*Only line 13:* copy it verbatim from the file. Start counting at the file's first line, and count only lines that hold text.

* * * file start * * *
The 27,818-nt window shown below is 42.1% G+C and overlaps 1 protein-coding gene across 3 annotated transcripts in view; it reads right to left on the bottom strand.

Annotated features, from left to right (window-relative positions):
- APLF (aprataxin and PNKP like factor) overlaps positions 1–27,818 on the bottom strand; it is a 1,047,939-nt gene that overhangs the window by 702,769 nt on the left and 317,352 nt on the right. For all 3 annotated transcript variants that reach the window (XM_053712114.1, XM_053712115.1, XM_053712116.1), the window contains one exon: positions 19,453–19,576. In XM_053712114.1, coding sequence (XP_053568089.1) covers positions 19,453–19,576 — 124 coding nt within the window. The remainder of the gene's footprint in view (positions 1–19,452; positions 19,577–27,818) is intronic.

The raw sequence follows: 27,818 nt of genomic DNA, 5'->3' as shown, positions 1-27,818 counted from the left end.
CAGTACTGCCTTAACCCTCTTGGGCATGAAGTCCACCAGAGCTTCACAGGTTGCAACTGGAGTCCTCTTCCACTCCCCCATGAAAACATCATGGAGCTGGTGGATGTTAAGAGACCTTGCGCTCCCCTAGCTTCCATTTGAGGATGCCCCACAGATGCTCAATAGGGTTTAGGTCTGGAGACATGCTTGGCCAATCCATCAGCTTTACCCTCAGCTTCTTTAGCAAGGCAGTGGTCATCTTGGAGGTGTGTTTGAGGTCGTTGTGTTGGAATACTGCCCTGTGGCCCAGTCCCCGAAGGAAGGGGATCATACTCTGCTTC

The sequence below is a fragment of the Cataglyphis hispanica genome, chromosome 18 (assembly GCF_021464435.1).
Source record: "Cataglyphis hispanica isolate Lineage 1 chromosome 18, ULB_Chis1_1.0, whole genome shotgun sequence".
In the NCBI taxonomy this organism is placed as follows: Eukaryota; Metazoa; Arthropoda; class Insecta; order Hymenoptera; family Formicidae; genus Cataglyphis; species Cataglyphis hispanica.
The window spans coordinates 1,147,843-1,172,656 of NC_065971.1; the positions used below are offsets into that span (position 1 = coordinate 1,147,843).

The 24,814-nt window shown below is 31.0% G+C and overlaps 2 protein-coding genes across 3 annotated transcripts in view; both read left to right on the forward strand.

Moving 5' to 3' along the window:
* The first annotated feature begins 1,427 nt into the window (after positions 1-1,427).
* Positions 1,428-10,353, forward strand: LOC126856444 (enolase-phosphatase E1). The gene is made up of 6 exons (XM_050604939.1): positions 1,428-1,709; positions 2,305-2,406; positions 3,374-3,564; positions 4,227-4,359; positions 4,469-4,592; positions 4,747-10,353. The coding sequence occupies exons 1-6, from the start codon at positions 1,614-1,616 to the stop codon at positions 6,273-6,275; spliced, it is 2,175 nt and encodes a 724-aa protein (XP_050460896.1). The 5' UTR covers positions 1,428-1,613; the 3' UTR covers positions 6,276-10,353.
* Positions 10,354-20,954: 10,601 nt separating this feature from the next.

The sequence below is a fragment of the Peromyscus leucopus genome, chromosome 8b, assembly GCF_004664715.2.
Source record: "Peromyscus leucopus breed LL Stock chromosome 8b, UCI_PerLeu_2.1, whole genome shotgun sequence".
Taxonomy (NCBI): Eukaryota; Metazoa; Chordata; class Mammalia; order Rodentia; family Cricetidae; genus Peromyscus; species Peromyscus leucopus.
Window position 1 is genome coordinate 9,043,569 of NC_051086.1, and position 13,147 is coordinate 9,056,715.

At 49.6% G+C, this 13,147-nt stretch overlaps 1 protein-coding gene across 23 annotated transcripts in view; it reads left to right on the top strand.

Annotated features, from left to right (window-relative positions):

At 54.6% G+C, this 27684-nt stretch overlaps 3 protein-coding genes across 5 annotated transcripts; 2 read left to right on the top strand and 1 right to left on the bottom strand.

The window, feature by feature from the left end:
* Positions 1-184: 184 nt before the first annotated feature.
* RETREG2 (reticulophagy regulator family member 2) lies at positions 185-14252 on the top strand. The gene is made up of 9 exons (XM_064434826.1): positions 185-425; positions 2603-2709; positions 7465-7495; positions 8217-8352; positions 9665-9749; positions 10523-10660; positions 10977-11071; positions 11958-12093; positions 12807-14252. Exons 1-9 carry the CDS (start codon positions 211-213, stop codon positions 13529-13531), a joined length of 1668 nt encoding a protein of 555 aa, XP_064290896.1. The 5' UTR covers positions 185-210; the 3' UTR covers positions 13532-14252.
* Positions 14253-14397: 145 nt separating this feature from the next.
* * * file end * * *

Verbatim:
* Positions 1,428-10,353, forward strand: LOC126856444 (enolase-phosphatase E1). The gene is made up of 6 exons (XM_050604939.1): positions 1,428-1,709; positions 2,305-2,406; positions 3,374-3,564; positions 4,227-4,359; positions 4,469-4,592; positions 4,747-10,353. The coding sequence occupies exons 1-6, from the start codon at positions 1,614-1,616 to the stop codon at positions 6,273-6,275; spliced, it is 2,175 nt and encodes a 724-aa protein (XP_050460896.1). The 5' UTR covers positions 1,428-1,613; the 3' UTR covers positions 6,276-10,353.